“Thou best of women,” cries Jones, taking her by the hand, “talk not of obligations to me;—but as you have been so kind to mention it, there is a favour which, perhaps, may be in your power. I see you are acquainted with the lady (how you came by your information I know not), who sits, indeed, very near my heart. If you could contrive to deliver this (giving her a paper from his pocket), I shall for ever acknowledge your goodness.”

“Give it me,” said Mrs. Miller. “If I see it not in her own possession before I sleep, may my next sleep be my last! Comfort yourself, my good young man! be wise enough to take warning from past follies, and I warrant all shall be well, and I shall yet see you happy with the most charming young lady in the world; for I so hear from every one she is.”

“Believe me, madam,” said he, “I do not speak the common cant of one in my unhappy situation. Before this dreadful accident happened, I had resolved to quit a life of which I was become sensible of the wickedness as well as folly. I do assure you, notwithstanding the disturbances I have unfortunately occasioned in your house, for which I heartily ask your pardon, I am not an abandoned profligate. Though I have been hurried into vices, I do not approve a vicious character, nor will I ever, from this moment, deserve it.”

Mrs. Miller expressed great satisfaction in these declarations, in the sincerity of which she averred she had an entire faith; and now the remainder of the conversation past in the joint attempts of that good woman and Mr. Nightingale to cheer the dejected spirits of Mr. Jones, in which they so far succeeded as to leave him much better comforted and satisfied than they found him; to which happy alteration nothing so much contributed as the kind undertaking of Mrs. Miller to deliver his letter to Sophia, which he despaired of finding any means to accomplish; for when Black George produced the last from Sophia, he informed Partridge that she had strictly charged him, on pain of having it communicated to her father, not to bring her any answer. He was, moreover, not a little pleased to find he had so warm an advocate to Mr. Allworthy himself in this good woman, who was, in reality, one of the worthiest creatures in the world.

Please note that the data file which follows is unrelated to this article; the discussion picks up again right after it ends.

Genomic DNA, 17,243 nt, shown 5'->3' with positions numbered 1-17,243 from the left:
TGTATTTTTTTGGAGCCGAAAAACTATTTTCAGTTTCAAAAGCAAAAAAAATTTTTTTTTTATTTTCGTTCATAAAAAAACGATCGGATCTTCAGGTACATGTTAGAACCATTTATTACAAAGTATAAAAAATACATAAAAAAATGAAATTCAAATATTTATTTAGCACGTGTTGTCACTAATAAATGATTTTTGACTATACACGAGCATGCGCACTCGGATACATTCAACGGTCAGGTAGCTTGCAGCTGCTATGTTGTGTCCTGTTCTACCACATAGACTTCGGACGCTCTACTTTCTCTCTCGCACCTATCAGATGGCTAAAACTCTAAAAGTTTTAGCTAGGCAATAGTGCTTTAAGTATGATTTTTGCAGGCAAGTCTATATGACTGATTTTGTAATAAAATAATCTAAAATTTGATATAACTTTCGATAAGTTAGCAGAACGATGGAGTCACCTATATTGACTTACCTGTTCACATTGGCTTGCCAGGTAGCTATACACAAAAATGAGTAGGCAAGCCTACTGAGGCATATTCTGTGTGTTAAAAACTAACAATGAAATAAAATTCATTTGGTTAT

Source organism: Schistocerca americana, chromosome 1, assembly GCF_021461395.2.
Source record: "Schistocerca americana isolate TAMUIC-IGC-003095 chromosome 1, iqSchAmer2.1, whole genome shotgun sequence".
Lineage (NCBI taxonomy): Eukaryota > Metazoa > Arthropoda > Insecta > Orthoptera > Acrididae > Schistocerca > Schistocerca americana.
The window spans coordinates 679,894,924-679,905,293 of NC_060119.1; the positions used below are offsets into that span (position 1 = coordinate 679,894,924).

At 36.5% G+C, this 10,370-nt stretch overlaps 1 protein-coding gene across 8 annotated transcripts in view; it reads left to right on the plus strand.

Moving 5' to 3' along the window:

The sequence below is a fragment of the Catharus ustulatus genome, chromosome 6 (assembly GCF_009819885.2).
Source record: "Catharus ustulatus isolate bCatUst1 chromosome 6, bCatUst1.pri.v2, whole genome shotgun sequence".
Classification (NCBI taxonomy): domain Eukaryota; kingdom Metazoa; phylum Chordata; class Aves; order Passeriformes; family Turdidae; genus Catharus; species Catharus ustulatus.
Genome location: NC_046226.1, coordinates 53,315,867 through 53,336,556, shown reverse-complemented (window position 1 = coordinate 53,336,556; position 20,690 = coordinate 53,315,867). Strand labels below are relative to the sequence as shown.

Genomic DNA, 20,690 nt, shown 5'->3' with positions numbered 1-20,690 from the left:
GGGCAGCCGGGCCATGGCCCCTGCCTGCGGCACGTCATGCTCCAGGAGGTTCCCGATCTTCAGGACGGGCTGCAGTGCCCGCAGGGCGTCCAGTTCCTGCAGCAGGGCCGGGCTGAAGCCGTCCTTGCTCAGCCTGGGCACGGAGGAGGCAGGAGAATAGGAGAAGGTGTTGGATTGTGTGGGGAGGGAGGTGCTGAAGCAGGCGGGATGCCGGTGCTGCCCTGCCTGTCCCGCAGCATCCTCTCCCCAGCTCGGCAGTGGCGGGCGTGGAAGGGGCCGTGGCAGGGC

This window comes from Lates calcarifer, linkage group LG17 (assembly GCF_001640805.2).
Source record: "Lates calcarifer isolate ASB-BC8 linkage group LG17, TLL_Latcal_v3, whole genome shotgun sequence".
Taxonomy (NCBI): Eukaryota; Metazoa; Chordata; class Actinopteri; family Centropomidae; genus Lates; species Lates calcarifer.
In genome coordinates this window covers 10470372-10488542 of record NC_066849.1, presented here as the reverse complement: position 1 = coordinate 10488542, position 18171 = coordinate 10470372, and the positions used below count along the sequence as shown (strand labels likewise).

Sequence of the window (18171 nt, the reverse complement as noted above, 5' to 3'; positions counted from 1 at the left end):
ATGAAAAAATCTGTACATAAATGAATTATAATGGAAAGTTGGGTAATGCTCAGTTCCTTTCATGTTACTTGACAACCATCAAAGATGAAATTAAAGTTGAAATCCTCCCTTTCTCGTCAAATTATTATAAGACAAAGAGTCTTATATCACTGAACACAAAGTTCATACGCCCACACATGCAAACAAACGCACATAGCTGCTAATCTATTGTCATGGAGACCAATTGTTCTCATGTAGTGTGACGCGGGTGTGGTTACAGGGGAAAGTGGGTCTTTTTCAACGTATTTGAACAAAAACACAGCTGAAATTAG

After about an hour’s visit from the lady (for Nightingale had been with him much longer), they both took their leave, promising to return to him soon; during which Mrs. Miller said she hoped to bring him some good news from his mistress, and Mr. Nightingale promised to enquire into the state of Mr. Fitzpatrick’s wound, and likewise to find out some of the persons who were present at the rencounter.

The former of these went directly in quest of Sophia, whither we likewise shall now attend her.

  By PanEris using Melati.

Previous chapter/page Back Home Email this Search Discuss Bookmark Next chapter
Copyright: All texts on Bibliomania are © Bibliomania.com Ltd, and may not be reproduced in any form without our written permission. See our FAQ for more details.